Upper-level management in many enterprises talks a lot about security, but is enough money being devoted to ensure proper data, system and physical safeguards?
Security requires two-way communication between executives and security professionals, said Allen Brown, who is president and CEO of the Open Group, an international, vendor- and technology-neutral consortium committed to delivering greater business efficiency. Executives don't need to know the ins and outs of firewalls, but they should know why the technology is important.
"They don't need to understand every patch, but they need to understand the policy underlying patch management," Brown said.
Being supportive of security policy is just one element of management's role in security. Making sure there are dollars for security projects and resources is another important and perhaps harder job for management, said Jim Oddo, CIO of Braun Consulting, an IT professional services firm. "The funding requires ROI explanations that are difficult to prepare/present/comprehend," he said.
The true value of security can be hard for a CEO to understand. They tend to understand "the value of business-facing systems, such as CRM, analytics, sales force automation, factory automation etc. ... but everything else is just plumbing," Oddo said.
Is the sky really falling?
There is always a tendency with any risk assessment to overestimate. Security professionals' jobs require them
"Management is not getting the information it needs to properly rate the risk level and therefore make an informed risk judgment," Zmeyr said.
Executives and administrators alike would probably agree that not all security incidents have the same severity. A person using a weak password represents a very minor security problem. A vulnerability in a server that could allow attackers to steal sensitive data would be considered much, much worse.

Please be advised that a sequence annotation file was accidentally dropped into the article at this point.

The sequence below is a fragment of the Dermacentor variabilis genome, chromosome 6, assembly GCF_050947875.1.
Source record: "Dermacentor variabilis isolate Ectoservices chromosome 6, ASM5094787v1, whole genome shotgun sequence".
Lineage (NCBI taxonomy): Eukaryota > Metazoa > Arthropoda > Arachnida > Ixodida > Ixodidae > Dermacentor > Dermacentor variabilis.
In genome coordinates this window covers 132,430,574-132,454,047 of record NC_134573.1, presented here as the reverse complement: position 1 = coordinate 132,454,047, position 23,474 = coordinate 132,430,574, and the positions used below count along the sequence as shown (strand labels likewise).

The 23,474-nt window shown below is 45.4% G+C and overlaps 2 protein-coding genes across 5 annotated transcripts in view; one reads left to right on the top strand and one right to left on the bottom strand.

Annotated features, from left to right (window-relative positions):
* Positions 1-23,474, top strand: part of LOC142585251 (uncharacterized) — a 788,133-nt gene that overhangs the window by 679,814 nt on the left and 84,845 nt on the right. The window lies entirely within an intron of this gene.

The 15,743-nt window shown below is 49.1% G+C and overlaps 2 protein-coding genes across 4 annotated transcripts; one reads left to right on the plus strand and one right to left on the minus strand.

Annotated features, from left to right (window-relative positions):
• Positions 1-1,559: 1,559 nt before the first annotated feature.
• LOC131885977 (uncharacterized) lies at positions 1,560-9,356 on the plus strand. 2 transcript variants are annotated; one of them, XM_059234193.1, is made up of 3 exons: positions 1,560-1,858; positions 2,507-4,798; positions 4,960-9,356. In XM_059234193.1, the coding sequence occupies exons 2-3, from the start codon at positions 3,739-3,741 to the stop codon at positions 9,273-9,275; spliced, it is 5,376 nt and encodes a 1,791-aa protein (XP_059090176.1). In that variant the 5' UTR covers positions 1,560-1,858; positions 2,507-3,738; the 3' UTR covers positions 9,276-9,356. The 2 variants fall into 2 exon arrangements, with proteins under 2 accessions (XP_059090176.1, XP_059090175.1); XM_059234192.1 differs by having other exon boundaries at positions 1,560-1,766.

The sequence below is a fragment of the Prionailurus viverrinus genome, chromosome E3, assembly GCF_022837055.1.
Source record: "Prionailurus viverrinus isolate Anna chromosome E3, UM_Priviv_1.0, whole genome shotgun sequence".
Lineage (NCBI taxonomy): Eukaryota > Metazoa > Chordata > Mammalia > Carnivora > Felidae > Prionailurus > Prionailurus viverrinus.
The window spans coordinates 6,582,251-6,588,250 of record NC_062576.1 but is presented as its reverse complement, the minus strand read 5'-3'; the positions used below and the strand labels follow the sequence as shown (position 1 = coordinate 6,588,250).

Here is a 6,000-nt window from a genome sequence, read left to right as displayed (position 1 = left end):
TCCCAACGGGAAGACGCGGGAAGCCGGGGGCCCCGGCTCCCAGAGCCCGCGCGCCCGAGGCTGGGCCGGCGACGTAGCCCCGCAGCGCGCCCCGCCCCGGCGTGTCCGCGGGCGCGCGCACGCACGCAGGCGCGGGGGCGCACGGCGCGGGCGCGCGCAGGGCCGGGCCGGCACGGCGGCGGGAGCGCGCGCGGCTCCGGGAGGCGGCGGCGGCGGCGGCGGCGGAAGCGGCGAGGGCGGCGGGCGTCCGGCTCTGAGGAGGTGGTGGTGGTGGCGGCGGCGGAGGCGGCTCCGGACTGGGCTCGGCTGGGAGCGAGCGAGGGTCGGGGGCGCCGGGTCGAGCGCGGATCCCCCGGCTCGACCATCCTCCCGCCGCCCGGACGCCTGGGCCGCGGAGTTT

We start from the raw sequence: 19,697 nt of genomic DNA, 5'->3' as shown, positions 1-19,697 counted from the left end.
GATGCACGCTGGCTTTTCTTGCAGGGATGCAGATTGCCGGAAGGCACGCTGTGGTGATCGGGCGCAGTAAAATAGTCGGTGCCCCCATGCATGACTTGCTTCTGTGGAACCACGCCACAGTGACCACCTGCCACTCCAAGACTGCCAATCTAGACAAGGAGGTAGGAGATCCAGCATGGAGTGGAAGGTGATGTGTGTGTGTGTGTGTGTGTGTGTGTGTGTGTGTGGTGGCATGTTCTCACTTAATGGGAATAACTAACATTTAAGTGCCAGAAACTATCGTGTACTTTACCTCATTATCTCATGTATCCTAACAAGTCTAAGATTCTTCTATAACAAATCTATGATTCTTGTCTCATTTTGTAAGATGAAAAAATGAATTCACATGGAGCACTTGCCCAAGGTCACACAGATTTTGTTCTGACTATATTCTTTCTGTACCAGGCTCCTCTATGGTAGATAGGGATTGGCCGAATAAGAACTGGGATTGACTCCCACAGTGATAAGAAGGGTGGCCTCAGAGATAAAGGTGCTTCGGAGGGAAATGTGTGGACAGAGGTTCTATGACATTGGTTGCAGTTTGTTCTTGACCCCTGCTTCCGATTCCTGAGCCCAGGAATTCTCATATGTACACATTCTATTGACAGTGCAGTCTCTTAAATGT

In other words, management needs to be aware of the high-impact, low-probability incidents that could seriously compromise the business, said Mark Doll, director of Ernst & Young's security and technology solutions practice for the Americas.
Yet many CSOs tend to bring up the opposite kinds of incidents, low-impact but higher-probability events. By focusing on such, security is trivialized. "The CEO would say, 'Why bother me with this? It's not a high-impact event,'" Doll said.
How to explain security to management?
Often CSOs and CIOs can act as a buffer between upper management and security professionals. They can take the technical language used by IT people and translate it into the business concepts that CEOs understand. They can also serve as gatekeepers, making sure management learns about the important security issues.
For example, sound security is often compared to insurance. Fires or floods are not common, but management has no qualms about paying for insurance to cover such disasters. Investments in smoke detectors and sprinkler systems are similar. The risk posed by a fire is so significant that companies will take steps to protect against it even if the likelihood isn't very high.
Doll suggests that CIOs and CSOs lead their CEOs through tabletop exercises that highlight the potential damage posed by certain security incidents. That way, if such an event occurs, management would know how to respond, he said. Presenting the specific technical nature of an incident is not as important as showing how it would affect the business.
For example, CEOs probably don't care what kind of a denial-of-service attack their companies may face. But they do want to know whether such attacks would shut down critical systems or cause embarrassing media coverage.
"It's necessary to provide an analysis and ranking of security concerns in a method that allows upper management to make an informed business decision -- not a technical one," Zmeyr said.
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